Why commemorate 1956? The answer, in short, is that Sunday 4 November 1956 was one of the major ideological turning points for socialists in the 20th century. On that day Russian tanks moved in to crush workers’ councils in Hungary and did so just as the left across the world was mobilising hundreds of thousands of people on the streets in protest at the joint British, French and Israeli military attack on Egypt.
The coincidence brought to a head a ferment that had been brewing all year.
The Russian leader Nikita Khrushchev had stunned the world in February by denouncing the murder of many thousands of committed Communists by his predecessor Joseph Stalin. The impact was enormous for millions of militant fighters against capitalism and imperialism who had been taught for nearly three decades to regard Stalin as infallible.
The shock increased in summer and early autumn when the political crisis caused by strikes and riots in the Polish city of Poznan brought Wladyslaw Gomulka to power as the country’s prime minister only two years after his release from a Stalinist prison. Communist leaders who had justified not only the imprisonment of Gomulka but the jailing or execution of scores of leading East European Communists in the late 1940s and early 1950s now had to admit they were wrong—and many activists demanded to know why these leaders had not told the truth in the past.
And then on 23 October full blown revolution erupted in Hungary with all the classic features of mass demonstrations, a general strike, street fighting, barricades, police and army units going over to the revolution, the collapse of the old state machine and, in the midst of all this, the emergence of workers’ councils. It was this movement that the Russian army set about crushing systematically. The impact on very many of the best militants was to shatter unbridled faith in the Stalinist message that identified revolutionary socialism with one-party top-down dictatorship. It broke the mental shackles that led those fighting oppression in one part of the world to line up with those imposing it in another part.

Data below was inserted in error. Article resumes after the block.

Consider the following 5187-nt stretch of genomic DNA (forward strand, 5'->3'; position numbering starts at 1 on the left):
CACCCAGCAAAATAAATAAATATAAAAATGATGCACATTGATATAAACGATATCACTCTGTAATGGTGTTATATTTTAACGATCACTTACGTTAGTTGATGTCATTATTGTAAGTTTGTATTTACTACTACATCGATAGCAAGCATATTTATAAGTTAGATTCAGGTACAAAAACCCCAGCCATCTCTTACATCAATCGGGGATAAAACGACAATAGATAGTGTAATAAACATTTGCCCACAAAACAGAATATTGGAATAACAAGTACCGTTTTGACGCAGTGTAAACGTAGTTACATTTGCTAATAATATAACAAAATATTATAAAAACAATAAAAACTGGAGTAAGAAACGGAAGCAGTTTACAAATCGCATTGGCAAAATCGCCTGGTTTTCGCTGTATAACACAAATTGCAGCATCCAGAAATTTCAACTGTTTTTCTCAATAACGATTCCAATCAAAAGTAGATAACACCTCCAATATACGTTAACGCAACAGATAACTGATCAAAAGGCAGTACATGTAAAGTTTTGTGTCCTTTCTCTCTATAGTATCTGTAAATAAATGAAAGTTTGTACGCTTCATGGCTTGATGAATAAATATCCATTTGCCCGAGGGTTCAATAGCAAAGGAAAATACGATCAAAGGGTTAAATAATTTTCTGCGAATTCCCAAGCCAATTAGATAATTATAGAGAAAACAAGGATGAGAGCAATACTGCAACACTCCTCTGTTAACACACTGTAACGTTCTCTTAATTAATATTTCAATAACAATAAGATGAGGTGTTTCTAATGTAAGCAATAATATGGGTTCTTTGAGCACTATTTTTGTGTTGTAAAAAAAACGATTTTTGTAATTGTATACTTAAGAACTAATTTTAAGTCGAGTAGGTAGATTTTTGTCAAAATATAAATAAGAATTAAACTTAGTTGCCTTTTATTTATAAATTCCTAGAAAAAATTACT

There had been shocks to the Stalinist message before, especially in 1939, when the Stalin-Hitler pact betrayed the anti-fascist line that Communist Parties had proclaimed as all-important for the previous five years. But on such previous occasions those who turned against the ‘god that failed’ moved, in 99.9 percent of cases, towards social democracy or liberalism. And in the late 1940s and early 1950s this meant accepting the claim of US imperialism to stand for ‘freedom’ and ‘democracy’. In Britain many of the novelists and critics who had written for the Communist-run Left Review in 1935 were writing for the CIA-financed Encounter by 1955.
In 1956 it was different. The claims of the western states to stand for freedom and democracy clashed with the reality of continuing colonial rule in Asia and Africa, and nowhere more so than in the Arab lands of North Africa and the Middle East. France’s social democratic government, brought to office at the beginning of 1956 (with Communist Party parliamentary support), was pouring troops into Algeria in a desperate, and unsuccessful, effort to crush the independence movement of the Front de Libération Nationale (FLN). And the British government was determined to restore ownership of the Suez Canal—the lifeline through which the oil of the Gulf made its way to Europe—after the Egyptian leader Gamal Abdel Nasser nationalised it in July 1956. The bombing of Egyptian cities by British planes was living proof to many of those who broke with Stalinism that the Western system was no better. And the centrality of the workers’ councils of the Hungarian Revolution prompted them to begin to see an alternative to both Cold War blocs.